Dare to be Different When Planning Your Budget

Dare to be Different When Planning Your Budget


As publishers are looking toward next year’s plan they may be feeling a little queasy. After looking at budget figures most of this year that have been lower than expectations you may be approaching next year with some caution. While that may be safer (and maybe more realistic) your shareholders are expecting you to lead the company to increased revenues and better margins of profit next year regardless of world economic conditions. Their other investments are going south so they are looking to you to perform. That’s why you get paid the big bucks.


Independent owner/operators of papers may have a more understanding shareholder, however, their task remains the same as publishers of chain owned papers, increase revenues and improve profits. Your family is depending upon you to keep your investment in your paper secure while improving your lifestyle.


Either way, one of the first things you should do is learn some ways to relieve stress because next year could be one of those years. (Send me an e-mail and I will e-mail you a copy of an article from our Health & Fitness special section, 10 Quick & Easy Ways to Manage Stress).


Following are some things to consider when you are preparing your budget and plans for next year.




If you are really going to have an impact on your revenue or budget for next year you must decide to do something different. You can’t increase sales by 10% by doing the same thing you did this year. Honestly, if you do the same things you did this year you will probably end the year with a decrease in revenue.


· Consider new separate products for your business. I am not suggesting you stray too far away from your base product, but consider new products that can generate revenue. Some examples are:

o Rack distributed pieces that are targeted at a specific reader including tourist guides, restaurant guides, real estate, area information books, etc.

o Direct mail products that are targeted at a specific demographic including high income households, business to business, specific zip code, etc.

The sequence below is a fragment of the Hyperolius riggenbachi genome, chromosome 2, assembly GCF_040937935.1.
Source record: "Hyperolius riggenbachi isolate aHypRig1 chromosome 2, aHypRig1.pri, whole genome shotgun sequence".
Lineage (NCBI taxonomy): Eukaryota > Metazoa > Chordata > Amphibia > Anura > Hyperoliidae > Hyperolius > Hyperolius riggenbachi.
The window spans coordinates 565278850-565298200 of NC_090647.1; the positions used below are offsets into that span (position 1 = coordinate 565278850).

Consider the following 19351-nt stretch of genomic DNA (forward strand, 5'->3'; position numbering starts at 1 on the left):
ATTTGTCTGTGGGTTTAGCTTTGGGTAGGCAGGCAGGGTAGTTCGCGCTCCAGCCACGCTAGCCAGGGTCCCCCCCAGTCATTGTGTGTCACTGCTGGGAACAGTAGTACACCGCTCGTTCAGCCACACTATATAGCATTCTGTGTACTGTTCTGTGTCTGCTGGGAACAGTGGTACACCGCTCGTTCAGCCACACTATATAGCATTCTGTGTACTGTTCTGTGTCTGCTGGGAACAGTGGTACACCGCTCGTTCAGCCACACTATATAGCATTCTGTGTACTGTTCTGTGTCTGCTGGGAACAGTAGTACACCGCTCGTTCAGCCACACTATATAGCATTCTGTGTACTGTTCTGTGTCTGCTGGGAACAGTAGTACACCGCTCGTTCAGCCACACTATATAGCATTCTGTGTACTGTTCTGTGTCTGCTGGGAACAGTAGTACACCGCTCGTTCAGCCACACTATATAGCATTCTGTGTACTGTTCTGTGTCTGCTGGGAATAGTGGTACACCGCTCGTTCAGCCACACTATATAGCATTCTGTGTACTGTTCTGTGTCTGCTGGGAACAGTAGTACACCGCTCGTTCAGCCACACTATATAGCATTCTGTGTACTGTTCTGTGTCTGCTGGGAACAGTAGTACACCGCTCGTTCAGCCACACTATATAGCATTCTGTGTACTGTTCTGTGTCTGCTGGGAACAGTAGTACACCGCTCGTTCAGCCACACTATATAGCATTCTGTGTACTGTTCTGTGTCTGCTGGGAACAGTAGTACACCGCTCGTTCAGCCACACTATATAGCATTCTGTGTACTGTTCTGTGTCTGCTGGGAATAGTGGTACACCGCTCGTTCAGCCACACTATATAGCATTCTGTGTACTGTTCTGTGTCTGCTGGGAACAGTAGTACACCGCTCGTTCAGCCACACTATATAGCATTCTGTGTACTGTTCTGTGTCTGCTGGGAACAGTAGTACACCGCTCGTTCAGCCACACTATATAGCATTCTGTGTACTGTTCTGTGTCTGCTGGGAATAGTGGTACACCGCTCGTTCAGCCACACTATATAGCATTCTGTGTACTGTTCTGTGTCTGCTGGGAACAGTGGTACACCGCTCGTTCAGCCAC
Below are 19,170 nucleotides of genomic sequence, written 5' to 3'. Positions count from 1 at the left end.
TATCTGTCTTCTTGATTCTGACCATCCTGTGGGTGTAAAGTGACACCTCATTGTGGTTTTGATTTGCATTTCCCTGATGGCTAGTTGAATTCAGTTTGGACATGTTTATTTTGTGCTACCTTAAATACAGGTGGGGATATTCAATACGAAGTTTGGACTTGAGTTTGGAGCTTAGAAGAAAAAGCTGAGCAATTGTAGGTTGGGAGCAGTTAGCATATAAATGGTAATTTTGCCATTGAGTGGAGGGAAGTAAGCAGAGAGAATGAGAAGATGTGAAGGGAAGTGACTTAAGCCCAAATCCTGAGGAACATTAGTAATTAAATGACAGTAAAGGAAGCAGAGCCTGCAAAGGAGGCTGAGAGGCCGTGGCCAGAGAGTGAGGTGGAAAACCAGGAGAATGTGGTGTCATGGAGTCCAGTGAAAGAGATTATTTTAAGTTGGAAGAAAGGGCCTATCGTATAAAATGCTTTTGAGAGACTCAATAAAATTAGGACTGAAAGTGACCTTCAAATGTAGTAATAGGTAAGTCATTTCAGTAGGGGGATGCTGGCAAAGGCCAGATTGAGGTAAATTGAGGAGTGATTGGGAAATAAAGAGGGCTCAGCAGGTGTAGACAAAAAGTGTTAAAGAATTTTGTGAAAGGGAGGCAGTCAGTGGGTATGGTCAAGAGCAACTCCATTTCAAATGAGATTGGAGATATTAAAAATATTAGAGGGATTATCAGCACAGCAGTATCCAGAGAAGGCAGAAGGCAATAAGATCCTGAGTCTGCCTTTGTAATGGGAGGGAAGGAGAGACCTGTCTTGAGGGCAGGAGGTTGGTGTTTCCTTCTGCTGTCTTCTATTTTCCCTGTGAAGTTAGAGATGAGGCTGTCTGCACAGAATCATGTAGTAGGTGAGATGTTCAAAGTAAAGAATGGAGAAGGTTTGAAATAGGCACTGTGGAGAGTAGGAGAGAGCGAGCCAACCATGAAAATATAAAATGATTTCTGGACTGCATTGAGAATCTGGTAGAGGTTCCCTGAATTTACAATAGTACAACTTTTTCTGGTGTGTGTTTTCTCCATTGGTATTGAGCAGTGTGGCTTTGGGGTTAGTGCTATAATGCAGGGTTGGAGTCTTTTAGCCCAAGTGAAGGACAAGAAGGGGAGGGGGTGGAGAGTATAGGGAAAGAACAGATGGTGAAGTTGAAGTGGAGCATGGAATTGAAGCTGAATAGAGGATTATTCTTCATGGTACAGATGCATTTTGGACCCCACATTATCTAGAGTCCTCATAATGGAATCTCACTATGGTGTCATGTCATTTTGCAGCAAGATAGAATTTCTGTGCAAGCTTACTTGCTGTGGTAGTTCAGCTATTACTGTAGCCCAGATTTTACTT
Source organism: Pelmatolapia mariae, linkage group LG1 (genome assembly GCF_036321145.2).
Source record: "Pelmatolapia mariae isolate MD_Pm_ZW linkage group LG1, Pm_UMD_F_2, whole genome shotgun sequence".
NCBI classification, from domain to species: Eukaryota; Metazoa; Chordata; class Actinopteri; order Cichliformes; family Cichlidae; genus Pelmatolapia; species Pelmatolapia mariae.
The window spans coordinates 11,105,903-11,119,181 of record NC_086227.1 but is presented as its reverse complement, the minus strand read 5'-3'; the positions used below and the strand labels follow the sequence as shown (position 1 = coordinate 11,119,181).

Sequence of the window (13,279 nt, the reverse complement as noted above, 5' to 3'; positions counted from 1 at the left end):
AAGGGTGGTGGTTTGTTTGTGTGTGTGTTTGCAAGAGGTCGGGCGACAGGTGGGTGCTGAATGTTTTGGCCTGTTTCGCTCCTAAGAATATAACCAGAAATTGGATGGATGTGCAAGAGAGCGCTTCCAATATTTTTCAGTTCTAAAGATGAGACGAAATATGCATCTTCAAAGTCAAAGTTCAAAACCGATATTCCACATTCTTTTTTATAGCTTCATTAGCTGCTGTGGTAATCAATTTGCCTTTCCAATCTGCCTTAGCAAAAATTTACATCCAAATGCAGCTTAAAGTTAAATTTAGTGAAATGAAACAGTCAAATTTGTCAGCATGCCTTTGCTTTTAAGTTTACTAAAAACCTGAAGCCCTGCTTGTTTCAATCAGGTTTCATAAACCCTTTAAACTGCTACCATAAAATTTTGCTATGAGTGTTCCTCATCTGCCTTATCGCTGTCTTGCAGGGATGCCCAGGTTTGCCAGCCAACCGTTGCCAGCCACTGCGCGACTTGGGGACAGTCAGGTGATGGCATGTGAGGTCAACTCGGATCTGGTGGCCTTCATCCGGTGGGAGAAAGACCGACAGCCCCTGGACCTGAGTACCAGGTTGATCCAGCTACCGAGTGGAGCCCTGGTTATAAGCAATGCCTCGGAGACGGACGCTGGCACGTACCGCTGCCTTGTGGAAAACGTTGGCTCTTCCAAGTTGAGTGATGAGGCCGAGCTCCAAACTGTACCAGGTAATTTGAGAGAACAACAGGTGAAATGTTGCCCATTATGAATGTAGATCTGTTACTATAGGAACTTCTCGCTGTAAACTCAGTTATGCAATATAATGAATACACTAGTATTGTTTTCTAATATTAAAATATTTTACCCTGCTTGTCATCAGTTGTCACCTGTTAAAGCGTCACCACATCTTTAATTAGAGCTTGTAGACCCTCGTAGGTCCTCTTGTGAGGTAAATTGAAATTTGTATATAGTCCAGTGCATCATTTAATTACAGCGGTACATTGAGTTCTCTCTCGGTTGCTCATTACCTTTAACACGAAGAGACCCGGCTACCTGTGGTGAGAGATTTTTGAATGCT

o Glossy coupon books. Deliver this product as a separate book from your paper or as an insert with extra distribution.

o Generate revenue from your web site. If you have a web site that is getting a lot of hits you can sell links or banner ads on your web site.

Whatever new products you decide upon, you will be more successful with a dedicated sales staff just for these products. A half-hearted effort on a new product will provide half-hearted results.


· Consider new in-paper promotions for your paper. Put a new twist on the “same old” pages you do every year. Some examples are:

o Sell weekly directories for web pages or local e-commerce. Many of your local advertisers have invested in a web page and now need to drive traffic to it but don’t know how. Help them out by putting together a directory of local web pages. This can be a great tie-in with selling links to their sites from your web page.

o Run a yellow page directory. Using yellow ink over a page, sell some of those accounts the yellow pages have as huge advertisers. This might open some doors for advertising from attorneys, physicians, mortgage companies, insurance, furnaces, electric contractors, dentists, etc. Take a minute and go through your yellow page directory and look at the ads from those categories. Many of these businesses are spending $15,000 a year and more in phone directories.

o Produce new special sections. Try some topics like Death & Dying, Summer Cookout, Pet Care, Family Life, etc. They will be popular with your readers, (58% of households own a dog or a cat) but you need to gain advertising support. Maybe they start as a few consecutive pages in the paper or a single page for a few consecutive weeks instead of a complete separate section. Don’t be stuck in the rut of doing the same tired sections every year. Some you may be doing now may need to be put on the shelf for a while. If they are dropping in page count every year and becoming harder to sell, it may be time to shelve them for a year or two and replace them with something different.